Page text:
I’m definitely guilty of thinking Girlbug is more mature than her three years and almost seven months. So while I’ve heard that children don’t really understand sharing or empathy until four, I was pretty sure Girlbug had these concepts down. She’s great at sharing, and is often kind and caring. She gets upset if she accidentally hurts someone, and asks if I’m OK. That looks like empathy to me.
But is it?
The false belief test
Someone pointed me in the direction of the false belief test. The theory goes that the reason small children struggle to share, and are willing to push others around to get their own way, is that they literally have no empathy.
Their immature minds cannot imagine life in sometime else’s shoes, they cannot comprehend that others may have a different view, or possess thoughts other than their own. The crux of the experiment is basically: let them in on a secret and they will think everyone knows. At around four, there’s a shift, and suddenly the world makes sense.
Here’s Girlbug with a demonstration (the advantage of using your own children as subjects is you don’t have to go through ethics approval).
This blew me away. I was expecting her to get this, but though she’s close, she’s not there yet. Now, the theory isn’t undisputed. Some argue that there are other things required to pass the test, verbal reasoning for example, and therefore some might fail even though they do possess empathy. Likewise, I feel maybe I didn’t explain it well enough – was Girlbug aware that I meant someone who hadn’t seen inside the box? Did she fully understand the game? I didn’t produce a real character, which may have hindered her “perspective tracking”, something that young children struggle with. And I asked a lot of questions, whereas three year olds do seem to be able to pass some non-verbal versions of the game.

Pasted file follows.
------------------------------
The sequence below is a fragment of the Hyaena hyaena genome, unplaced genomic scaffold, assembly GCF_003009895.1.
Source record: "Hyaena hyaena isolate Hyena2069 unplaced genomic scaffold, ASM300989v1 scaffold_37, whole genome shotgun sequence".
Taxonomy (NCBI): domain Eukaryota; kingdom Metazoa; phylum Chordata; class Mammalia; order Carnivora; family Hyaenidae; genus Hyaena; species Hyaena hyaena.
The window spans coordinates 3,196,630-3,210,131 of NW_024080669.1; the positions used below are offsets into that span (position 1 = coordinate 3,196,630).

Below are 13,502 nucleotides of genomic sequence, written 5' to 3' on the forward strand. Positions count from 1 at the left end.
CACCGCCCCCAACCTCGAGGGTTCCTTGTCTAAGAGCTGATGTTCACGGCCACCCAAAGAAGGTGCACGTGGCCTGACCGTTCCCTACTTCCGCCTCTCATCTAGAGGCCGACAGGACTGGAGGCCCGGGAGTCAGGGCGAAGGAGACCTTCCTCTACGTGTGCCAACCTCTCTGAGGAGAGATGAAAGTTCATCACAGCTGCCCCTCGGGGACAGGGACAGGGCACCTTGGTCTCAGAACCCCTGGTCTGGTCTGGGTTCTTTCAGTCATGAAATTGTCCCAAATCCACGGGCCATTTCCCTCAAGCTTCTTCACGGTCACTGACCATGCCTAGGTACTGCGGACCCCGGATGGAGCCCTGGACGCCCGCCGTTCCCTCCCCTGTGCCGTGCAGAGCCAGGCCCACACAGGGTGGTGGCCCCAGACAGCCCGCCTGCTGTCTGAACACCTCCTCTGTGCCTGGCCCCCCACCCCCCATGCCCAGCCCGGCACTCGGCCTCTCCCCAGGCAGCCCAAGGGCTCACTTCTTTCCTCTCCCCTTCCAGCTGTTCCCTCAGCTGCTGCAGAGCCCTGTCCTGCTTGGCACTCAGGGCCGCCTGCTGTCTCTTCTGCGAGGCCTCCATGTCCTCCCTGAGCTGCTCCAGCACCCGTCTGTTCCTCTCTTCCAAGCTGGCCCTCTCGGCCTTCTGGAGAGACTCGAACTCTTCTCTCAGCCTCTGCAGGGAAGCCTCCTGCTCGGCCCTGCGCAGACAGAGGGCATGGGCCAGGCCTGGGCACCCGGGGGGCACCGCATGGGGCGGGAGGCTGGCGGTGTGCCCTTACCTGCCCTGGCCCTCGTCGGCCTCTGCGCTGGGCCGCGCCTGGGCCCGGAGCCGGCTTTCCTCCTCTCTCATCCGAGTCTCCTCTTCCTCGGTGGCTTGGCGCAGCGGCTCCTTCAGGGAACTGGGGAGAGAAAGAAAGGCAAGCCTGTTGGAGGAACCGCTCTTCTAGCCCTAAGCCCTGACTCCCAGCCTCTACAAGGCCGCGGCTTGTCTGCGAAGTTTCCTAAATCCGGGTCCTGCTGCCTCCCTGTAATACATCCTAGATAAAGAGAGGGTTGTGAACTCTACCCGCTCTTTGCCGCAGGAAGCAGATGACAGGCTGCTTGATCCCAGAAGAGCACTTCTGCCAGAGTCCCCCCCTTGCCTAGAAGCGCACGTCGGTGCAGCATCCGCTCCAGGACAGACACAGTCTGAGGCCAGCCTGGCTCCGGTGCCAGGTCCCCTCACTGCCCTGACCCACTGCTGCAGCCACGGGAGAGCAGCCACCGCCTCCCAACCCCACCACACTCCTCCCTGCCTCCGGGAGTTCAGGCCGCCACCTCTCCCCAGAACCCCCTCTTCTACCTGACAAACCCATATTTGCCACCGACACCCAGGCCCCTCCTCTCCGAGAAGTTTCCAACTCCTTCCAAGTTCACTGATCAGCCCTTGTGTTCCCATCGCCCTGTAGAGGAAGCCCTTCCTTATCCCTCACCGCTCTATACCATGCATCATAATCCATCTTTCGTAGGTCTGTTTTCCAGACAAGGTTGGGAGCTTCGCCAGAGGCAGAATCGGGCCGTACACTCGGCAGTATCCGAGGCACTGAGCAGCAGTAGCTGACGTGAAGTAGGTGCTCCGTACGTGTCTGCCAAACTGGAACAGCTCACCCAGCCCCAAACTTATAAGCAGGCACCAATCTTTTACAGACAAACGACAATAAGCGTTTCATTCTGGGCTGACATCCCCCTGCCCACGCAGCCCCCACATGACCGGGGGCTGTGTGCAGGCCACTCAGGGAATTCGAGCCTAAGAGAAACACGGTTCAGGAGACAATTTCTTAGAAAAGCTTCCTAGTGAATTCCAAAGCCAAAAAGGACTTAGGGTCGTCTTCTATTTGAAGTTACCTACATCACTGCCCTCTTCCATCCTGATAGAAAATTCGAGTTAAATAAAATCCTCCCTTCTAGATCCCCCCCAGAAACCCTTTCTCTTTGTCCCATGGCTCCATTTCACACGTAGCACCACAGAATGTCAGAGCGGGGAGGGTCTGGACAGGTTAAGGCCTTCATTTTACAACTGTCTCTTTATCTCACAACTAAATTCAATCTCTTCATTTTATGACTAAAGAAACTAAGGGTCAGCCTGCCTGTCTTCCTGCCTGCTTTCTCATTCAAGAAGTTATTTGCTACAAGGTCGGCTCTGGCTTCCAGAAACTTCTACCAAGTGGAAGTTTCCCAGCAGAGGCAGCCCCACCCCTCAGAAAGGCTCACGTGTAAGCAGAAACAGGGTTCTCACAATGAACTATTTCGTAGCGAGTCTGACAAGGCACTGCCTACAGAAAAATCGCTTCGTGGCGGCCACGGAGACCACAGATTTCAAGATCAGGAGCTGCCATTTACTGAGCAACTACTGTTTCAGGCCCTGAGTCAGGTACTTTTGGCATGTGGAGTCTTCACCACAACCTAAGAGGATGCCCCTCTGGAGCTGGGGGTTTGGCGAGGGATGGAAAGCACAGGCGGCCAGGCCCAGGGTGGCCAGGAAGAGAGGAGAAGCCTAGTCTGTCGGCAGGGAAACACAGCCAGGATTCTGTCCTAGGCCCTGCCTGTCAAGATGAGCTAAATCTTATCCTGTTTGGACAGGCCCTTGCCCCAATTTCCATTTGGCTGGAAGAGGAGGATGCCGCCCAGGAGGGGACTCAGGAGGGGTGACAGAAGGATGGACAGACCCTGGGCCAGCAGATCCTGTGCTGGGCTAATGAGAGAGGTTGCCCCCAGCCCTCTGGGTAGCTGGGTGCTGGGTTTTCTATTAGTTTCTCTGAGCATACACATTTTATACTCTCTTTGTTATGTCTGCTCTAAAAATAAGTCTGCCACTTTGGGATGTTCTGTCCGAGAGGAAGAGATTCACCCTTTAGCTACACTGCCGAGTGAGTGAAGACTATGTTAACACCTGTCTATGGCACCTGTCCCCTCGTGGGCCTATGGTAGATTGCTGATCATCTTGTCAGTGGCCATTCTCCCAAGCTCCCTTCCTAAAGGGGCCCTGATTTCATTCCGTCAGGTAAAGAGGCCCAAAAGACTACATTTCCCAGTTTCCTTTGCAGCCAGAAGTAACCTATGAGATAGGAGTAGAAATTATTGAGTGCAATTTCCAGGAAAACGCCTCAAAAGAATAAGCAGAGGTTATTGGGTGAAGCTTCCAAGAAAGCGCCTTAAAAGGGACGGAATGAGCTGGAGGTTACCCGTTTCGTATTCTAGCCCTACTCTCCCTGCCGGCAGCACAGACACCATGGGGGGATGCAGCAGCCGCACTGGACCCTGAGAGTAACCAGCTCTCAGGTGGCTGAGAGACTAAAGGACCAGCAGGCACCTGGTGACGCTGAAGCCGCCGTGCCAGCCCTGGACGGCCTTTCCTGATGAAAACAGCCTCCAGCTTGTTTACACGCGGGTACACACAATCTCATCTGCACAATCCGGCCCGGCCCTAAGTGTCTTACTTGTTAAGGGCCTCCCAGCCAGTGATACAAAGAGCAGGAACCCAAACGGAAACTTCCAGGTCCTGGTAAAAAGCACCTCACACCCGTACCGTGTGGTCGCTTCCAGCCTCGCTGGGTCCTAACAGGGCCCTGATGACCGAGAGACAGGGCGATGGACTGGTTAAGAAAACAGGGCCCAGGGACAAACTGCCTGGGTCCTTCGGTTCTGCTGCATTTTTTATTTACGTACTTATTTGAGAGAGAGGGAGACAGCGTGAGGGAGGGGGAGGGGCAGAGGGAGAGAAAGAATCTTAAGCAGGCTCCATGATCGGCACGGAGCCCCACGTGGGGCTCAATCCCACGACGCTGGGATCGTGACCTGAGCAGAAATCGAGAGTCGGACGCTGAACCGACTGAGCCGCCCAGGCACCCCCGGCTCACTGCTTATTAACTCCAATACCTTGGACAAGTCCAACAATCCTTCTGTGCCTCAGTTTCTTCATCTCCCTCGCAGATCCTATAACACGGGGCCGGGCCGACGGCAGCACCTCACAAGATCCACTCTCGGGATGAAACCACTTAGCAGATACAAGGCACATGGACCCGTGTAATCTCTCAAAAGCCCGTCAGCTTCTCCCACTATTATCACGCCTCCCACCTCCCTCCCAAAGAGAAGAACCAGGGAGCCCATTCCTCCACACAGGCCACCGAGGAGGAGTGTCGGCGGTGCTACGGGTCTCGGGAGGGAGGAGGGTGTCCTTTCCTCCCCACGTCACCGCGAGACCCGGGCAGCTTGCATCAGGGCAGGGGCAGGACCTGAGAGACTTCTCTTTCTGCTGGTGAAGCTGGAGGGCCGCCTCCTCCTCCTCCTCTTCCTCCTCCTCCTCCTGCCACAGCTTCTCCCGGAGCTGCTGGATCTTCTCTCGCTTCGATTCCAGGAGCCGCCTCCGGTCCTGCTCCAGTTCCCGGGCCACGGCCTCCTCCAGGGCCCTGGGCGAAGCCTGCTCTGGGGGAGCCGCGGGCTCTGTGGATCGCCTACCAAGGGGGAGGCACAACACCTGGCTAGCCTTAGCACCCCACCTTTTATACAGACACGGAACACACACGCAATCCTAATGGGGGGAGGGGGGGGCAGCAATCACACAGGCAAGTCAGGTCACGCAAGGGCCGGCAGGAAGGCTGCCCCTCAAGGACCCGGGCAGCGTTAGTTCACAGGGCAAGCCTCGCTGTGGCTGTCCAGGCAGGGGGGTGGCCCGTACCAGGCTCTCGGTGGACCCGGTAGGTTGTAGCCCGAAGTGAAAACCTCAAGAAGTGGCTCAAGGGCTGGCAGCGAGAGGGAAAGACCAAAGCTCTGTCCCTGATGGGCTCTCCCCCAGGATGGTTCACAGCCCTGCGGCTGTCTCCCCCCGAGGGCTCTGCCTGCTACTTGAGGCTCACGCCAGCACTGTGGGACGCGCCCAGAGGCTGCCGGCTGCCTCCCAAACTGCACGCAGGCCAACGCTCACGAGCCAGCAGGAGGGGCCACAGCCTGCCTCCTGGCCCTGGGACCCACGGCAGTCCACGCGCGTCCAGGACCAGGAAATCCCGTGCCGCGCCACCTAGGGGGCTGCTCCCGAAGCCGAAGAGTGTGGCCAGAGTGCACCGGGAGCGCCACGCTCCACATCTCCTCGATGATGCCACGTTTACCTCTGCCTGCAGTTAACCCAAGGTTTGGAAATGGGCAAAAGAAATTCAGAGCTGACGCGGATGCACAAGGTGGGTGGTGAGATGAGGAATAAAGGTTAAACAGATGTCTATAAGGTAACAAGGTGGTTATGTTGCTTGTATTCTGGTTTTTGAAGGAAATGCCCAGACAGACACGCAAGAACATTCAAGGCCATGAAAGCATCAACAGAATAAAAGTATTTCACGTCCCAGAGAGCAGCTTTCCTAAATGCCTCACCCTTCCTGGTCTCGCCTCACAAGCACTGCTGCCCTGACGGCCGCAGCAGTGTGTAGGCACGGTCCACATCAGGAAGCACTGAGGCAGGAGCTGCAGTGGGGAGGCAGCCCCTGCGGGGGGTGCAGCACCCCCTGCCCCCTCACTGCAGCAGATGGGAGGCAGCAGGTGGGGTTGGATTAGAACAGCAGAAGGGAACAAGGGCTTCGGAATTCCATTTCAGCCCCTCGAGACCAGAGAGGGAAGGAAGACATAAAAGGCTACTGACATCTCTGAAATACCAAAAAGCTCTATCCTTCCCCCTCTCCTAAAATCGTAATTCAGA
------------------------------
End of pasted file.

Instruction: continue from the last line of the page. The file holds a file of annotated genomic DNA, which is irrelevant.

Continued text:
Sharing and caring: is it real?
Girlbug does share and does care, so what does this mean? Well it makes me question her motivation. If the theory is correct, then when she’s sharing she’s not doing it because she knows the other child will be sad. She may know to say that, but her motivating has to be selfish. If she is happy everyone is happy. Now she just needs to decide which will make her happier, the toy she’s squabbling over, or praise from whoever is watching. Girlbug is going through a real “crowd pleaser” phase at the moment, and also rarely gets particularly attached to toys – so she often chooses to share.
When she comforts someone she is mirroring others’ behaviour. When she’s upset she’s hurt someone she is worrying about implications. Everything comes back to Girlbug. Maybe this also explains why she’s so rubbish at keeping secrets!
I’m still undecided, but I’m going to give Girlbug the benefit of the doubt and assume she isn’t yet able to empathise. Even if the theory doesn’t hold true, I suspect her reasoning, perspective tracking etc makes it hard to put any empathy into practice in high stress situations. So what will I do when Girlbug comes flying past, knocking Boybug over, in a whirlwind world of her own? I will comfort Boybug, obviously. But then I will pause. I will caution Girlbug about her speed, tell her that Boybug is hurt and sad just in case she understands. But I’ll try not to expect her to understanding his pain, or fully process why running at that speed inside is not sensible (she didn’t get hurt!) I will expect to tell her again and again and again. I will remember the limitations of a three year old…or try to anyway.
And sharing? Sharing is an accepted social norm, and a pillar of many a play date. While Girlbug doesn’t have to give away prized possesions immediately, she does need to allow others to play with her toys. I’ll support her coming up with a strategy for that – turn taking in her own time and a bit of distraction being my preferred option. If not, bring out the biscuits!! What’s lacking in empathy we can compensate for in sugar!
Go on! Find a willing two to four year old and give the breakfast false belief challenge a go. I’d love to hear of your super-empathetic 2 year olds, clueless for year old and everything in between!! What do you think? Do they understand how others are feeling?